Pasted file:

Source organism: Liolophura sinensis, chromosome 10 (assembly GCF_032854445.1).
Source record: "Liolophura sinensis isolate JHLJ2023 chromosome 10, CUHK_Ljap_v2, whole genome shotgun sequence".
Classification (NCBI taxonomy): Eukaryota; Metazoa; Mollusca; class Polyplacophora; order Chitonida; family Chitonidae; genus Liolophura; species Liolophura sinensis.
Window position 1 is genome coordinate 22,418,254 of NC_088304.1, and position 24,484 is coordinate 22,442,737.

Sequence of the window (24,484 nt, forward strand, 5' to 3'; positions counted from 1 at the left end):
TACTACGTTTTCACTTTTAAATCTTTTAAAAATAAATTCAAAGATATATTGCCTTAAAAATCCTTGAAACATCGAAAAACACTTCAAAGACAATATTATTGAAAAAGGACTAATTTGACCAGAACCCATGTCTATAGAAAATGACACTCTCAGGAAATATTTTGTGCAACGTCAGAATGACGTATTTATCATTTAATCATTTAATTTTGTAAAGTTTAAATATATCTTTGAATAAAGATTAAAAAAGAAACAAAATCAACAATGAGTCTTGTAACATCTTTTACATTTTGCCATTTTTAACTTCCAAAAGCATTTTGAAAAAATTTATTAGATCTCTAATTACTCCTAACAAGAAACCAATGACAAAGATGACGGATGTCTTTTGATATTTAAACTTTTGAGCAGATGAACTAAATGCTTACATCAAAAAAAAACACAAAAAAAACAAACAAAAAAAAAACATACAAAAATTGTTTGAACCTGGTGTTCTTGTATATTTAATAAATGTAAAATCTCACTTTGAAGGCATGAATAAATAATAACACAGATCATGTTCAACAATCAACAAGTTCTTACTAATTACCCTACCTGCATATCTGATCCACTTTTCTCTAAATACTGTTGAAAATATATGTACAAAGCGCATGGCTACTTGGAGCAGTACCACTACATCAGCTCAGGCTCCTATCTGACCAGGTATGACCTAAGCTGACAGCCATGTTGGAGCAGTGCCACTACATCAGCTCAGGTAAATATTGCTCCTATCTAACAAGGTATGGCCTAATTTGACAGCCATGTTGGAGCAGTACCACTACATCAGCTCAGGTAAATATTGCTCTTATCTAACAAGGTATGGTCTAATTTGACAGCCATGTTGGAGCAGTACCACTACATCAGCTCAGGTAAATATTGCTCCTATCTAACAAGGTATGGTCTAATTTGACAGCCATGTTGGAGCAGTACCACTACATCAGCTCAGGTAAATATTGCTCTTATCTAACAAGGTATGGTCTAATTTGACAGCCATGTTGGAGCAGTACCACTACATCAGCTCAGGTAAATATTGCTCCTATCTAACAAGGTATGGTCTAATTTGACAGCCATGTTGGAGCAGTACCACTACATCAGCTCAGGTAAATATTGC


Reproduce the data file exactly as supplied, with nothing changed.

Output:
Source organism: Liolophura sinensis, chromosome 10 (assembly GCF_032854445.1).
Source record: "Liolophura sinensis isolate JHLJ2023 chromosome 10, CUHK_Ljap_v2, whole genome shotgun sequence".
Classification (NCBI taxonomy): Eukaryota; Metazoa; Mollusca; class Polyplacophora; order Chitonida; family Chitonidae; genus Liolophura; species Liolophura sinensis.
Window position 1 is genome coordinate 22,418,254 of NC_088304.1, and position 24,484 is coordinate 22,442,737.

Sequence of the window (24,484 nt, forward strand, 5' to 3'; positions counted from 1 at the left end):
TACTACGTTTTCACTTTTAAATCTTTTAAAAATAAATTCAAAGATATATTGCCTTAAAAATCCTTGAAACATCGAAAAACACTTCAAAGACAATATTATTGAAAAAGGACTAATTTGACCAGAACCCATGTCTATAGAAAATGACACTCTCAGGAAATATTTTGTGCAACGTCAGAATGACGTATTTATCATTTAATCATTTAATTTTGTAAAGTTTAAATATATCTTTGAATAAAGATTAAAAAAGAAACAAAATCAACAATGAGTCTTGTAACATCTTTTACATTTTGCCATTTTTAACTTCCAAAAGCATTTTGAAAAAATTTATTAGATCTCTAATTACTCCTAACAAGAAACCAATGACAAAGATGACGGATGTCTTTTGATATTTAAACTTTTGAGCAGATGAACTAAATGCTTACATCAAAAAAAAACACAAAAAAAACAAACAAAAAAAAAACATACAAAAATTGTTTGAACCTGGTGTTCTTGTATATTTAATAAATGTAAAATCTCACTTTGAAGGCATGAATAAATAATAACACAGATCATGTTCAACAATCAACAAGTTCTTACTAATTACCCTACCTGCATATCTGATCCACTTTTCTCTAAATACTGTTGAAAATATATGTACAAAGCGCATGGCTACTTGGAGCAGTACCACTACATCAGCTCAGGCTCCTATCTGACCAGGTATGACCTAAGCTGACAGCCATGTTGGAGCAGTGCCACTACATCAGCTCAGGTAAATATTGCTCCTATCTAACAAGGTATGGCCTAATTTGACAGCCATGTTGGAGCAGTACCACTACATCAGCTCAGGTAAATATTGCTCTTATCTAACAAGGTATGGTCTAATTTGACAGCCATGTTGGAGCAGTACCACTACATCAGCTCAGGTAAATATTGCTCCTATCTAACAAGGTATGGTCTAATTTGACAGCCATGTTGGAGCAGTACCACTACATCAGCTCAGGTAAATATTGCTCTTATCTAACAAGGTATGGTCTAATTTGACAGCCATGTTGGAGCAGTACCACTACATCAGCTCAGGTAAATATTGCTCCTATCTAACAAGGTATGGTCTAATTTGACAGCCATGTTGGAGCAGTACCACTACATCAGCTCAGGTAAATATTGC